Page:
My point in all that is to excuse this post. It might ramble and it might not make sense. It probably doesn’t even have a point. But I’m just going to go with it while the babies nap and Scott and Isla get our tanks filled ashore (fingers crossed).
After spending a week in the beautiful Hansen Bay, we decided it was time to move. Not because we needed a change of scenery – we actually really enjoy finding a nice spot and staying for a while (because sailing with three little ones is a…production)…no, we decided to move because of upcoming weather. The easterly trade winds are supposed to pick up significantly in this area and night time calls for gusts in the 30’s, which isn’t too crazy, but the bay we were in has very little land mass to the east, meaning gusts could be even stronger (think williwaw effect except a little different). We decided to move somewhere that offered a little more protection from the wind and, as such, better sleep at night. So we did, over to the easternmost side of the island in the area of the main town, Cruz Bay. Where, luckily (hopefully?), we will be able to fill our propane tanks.
The passage was okay, if not a bit rolly. In fact because I was up and down and up and down so much between getting the kids to sleep and preparing lunch, it was the first time I actually thought I might get seasick. Luckily I didn’t. Laying down in the cockpit once all the kids were out was all I needed. Sleep, precious sleep. The cure-all for just about anything. Other than coffee, of course.
I have to say, each time we sail with the three kiddos I praise our choice to stay in an area where passages are short and sweet. I mean, wow. There is no way I would attempt anything longer than three or four hours with this crew right now (unless it was overnight, and even then I wouldn’t want to because that can be beyond exhausting). The other day we met a guy on the beach; “So he sails the boat while you watch the kids?” (he paused inquisitively) “So who’s job is harder?” he asked in earnest. I wasted no time in telling him mine was. Because it is. You do not need to be a math whiz to figure our that two arms for three kids is simply not enough. Factor in a moving sailboat where two of the three cannot maneuver safely because of their fledgling legs, and it’s a no brainer. We make it happen and it works pretty well, but we have found two hour sails are our sweet spot. Long enough to get some place interesting but short enough that they can all be sleeping for most (if not all) of the journey. Baby steps.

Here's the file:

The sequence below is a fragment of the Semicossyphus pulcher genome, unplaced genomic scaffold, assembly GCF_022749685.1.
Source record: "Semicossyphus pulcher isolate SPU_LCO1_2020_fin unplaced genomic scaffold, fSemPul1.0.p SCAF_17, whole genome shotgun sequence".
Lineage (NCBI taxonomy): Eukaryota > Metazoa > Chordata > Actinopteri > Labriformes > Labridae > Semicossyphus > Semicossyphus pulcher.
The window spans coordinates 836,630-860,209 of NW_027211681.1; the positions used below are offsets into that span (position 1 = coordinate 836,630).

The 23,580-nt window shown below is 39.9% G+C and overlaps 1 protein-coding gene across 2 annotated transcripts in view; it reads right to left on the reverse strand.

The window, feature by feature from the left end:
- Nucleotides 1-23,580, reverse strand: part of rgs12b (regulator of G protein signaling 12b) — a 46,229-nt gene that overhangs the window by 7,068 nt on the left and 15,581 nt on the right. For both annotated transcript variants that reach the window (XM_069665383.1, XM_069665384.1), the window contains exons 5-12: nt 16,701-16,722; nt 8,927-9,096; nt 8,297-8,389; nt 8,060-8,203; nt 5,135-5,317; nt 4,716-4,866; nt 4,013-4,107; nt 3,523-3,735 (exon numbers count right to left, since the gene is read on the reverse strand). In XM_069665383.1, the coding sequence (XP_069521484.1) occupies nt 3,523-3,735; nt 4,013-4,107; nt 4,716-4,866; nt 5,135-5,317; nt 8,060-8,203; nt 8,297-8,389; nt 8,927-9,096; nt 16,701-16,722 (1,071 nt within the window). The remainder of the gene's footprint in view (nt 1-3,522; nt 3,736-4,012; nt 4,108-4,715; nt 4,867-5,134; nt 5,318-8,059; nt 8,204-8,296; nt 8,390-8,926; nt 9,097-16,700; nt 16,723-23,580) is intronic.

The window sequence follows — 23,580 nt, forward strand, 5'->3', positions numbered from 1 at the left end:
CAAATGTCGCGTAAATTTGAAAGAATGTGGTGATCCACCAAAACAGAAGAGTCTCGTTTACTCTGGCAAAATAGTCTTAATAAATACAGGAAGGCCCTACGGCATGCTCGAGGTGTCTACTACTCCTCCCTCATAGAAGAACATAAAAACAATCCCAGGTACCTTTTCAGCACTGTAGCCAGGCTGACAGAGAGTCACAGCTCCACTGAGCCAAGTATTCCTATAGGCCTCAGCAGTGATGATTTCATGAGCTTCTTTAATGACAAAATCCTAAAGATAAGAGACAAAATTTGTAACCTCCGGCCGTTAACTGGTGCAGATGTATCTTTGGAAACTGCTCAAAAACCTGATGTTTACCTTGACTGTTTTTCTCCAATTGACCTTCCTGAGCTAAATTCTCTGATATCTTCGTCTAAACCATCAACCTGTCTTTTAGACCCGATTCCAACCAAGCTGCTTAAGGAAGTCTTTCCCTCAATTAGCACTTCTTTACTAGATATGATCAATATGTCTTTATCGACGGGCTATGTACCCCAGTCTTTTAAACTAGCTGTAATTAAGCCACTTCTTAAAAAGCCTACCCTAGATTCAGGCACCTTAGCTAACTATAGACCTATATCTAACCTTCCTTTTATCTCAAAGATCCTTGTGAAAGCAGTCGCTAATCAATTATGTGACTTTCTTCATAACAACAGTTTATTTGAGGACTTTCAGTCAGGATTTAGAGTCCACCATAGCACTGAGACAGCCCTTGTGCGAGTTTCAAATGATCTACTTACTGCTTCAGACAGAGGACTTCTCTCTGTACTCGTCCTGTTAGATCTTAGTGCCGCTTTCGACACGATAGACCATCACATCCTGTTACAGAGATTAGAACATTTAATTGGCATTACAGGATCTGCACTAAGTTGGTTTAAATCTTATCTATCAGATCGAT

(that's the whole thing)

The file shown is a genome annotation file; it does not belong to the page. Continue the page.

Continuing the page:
SKEEEERT….Stop the press!
Okay, our amazing buddy boat just dinghied over with a french press full of steaming hot fresh coffee so I must go drink it now. Right this minute. This blog post is over.
Boy does it pay to have good friends. And caffeine.